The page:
Self-talk, sometimes just me – you know the devil on your shoulder kind of thing – or sometimes the voice of someone I have known, whispering in my ear or firing off in my brain, has been a big bane of my existence. What I most often hear is encouraging self-talk before following through by taking action I know will, probably sooner (like almost immediately) rather than later, wind up and kick off the negative self-talk.
It may or may not be a good thing that recently the negative self-talk has been more delayed. For example, last night I weighed myself. I do this way too much and more often than not use to determine many of my immediately following actions. For most “normal” people, who don’t use body image as a factor in much of their decision-making, food can be a reward for completing an unpleasant or difficult task. For me yesterday that was packing the last box of stuff, besides clothes, that I will be moving.
I looked at the time when that chore was done and realized a lot more time than I’d realized had passed while I took care of that previously daunting task. This of course is what most people experience when they’re in any kind of a groove. The preference for any kind of groove like this would be to experience it while doing something productive AND PLEASANT. I have recently found myself there more times than I ever had before and I call that progress.
After all that exertion, the scale told me something I wanted to believe but hadn’t necessarily expected. As a result, and with nascent though mild hunger pangs, I treated myself to a non-diet (though not too much because I don’t have much food that falls in that category in the house) dinner. So far, so good, no big deal. Unfortunately, not long after that, the snacking started. That’s why I stock the house with mostly pre-packaged but processed snacks and limit myself to one small package of each kind per day. Again, so far, so good.
I’ve never really known why, but bedtime has always been the time when I really start to listen to that little devil on my shoulder. (I don’t weigh myself anymore before that. I also consider that progress.) It could have (and probably does) have a lot to do with how I’ve handled food when I lived in a house with other people. Anyway, I had been nibbling at an exclusive to Sam’s Club size bag of Hershey’s cookies n’ cream popcorn, over a period of I don’t know how long, maybe a couple of weeks. These are two of my favorite snacks and, as always, when I bought this yummy thing, I checked the serving size and calories per.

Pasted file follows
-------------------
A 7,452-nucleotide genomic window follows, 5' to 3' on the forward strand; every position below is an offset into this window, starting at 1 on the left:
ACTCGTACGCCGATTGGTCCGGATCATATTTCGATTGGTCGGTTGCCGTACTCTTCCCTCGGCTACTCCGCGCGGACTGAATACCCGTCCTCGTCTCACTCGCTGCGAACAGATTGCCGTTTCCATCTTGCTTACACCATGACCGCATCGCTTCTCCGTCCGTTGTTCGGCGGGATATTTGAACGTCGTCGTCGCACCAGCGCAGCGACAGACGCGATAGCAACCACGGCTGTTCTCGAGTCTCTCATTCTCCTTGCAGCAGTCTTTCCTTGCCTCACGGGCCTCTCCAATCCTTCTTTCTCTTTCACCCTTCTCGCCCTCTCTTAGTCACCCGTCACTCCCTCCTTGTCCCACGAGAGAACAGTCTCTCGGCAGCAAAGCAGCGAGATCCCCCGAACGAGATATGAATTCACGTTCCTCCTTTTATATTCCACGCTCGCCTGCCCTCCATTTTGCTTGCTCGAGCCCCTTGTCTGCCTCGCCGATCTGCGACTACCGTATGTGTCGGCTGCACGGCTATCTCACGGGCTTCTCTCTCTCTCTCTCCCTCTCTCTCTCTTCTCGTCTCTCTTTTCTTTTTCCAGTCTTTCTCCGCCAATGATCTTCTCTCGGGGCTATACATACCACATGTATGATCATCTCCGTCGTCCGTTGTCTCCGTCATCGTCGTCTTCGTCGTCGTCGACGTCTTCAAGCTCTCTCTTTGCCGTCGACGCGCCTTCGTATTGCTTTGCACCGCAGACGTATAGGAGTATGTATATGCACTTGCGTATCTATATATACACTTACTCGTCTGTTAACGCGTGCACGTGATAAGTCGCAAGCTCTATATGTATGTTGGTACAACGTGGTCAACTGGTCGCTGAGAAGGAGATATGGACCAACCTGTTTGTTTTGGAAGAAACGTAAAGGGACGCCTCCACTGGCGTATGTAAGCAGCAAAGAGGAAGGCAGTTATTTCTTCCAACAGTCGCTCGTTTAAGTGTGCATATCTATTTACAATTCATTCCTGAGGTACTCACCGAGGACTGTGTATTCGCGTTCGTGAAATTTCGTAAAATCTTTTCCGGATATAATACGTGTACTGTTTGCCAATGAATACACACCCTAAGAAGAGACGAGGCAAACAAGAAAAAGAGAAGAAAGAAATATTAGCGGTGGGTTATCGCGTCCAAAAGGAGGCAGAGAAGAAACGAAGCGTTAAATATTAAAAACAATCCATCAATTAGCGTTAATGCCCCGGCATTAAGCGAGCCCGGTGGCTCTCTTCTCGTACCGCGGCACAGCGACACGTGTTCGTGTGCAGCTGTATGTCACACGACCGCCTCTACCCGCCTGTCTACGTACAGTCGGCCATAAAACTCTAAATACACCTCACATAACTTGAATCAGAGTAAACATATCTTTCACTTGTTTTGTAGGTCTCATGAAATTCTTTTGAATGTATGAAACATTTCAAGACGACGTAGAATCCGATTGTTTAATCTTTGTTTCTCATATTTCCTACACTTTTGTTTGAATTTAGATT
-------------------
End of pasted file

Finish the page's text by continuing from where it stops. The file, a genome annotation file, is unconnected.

This was yet another time when I consciously chose to challenge the limitations I might really be able to apply to the really bad habit I have of subconsciously, telling myself all the while to stop eating whatever I may be shoving into my mouth throughout, polishing off an entire package of whatever it may be. Whatever it may be, even if it is relatively low-calorie, is of course NOT that if one eats the entire package. Even so, of course I never do this with vegetables! Most often, after a bedtime binge like this, I sleep like a baby after telling myself I will start yet another diet the next morning. Believe it or not, I consider it progress that recently, over a week or so when I consciously did not binge, I told myself that I could almost understand how someone could be anorexic and have a fear of food.
Anyway, this is a long way of getting to the point I wanted to make about how I am changing my thinking.
See MY answers above, though I have to say this process does not and I don’t think is intended to tell me or anyone else who engages in it, how to use the answers to change MY behavior.
We must let goJoseph Campbell
of the life we have planned,
so as to accept the one
that is waiting for us.
The concluding thought that stuck with me after the completion of this weeklong Oasis practice:
“I know that this is just a feeling of sadness (for somebody in The Oasis community and I don’t know what for me) moving through my body that probably has NOTHING TO DO WITH THESE THINGS (that both of us know and love).” My fellow practitioner concluded with LOL. I am still nowhere near the point of being able to laugh at this enduring personal foible.
At the end of Jen’s Oasis lesson for the week (my own personal nomenclature for the thought-provoking over the weekend event), she got to the biggest point and best part for me at this big personal transition point:
Aren’t we all? I know I am.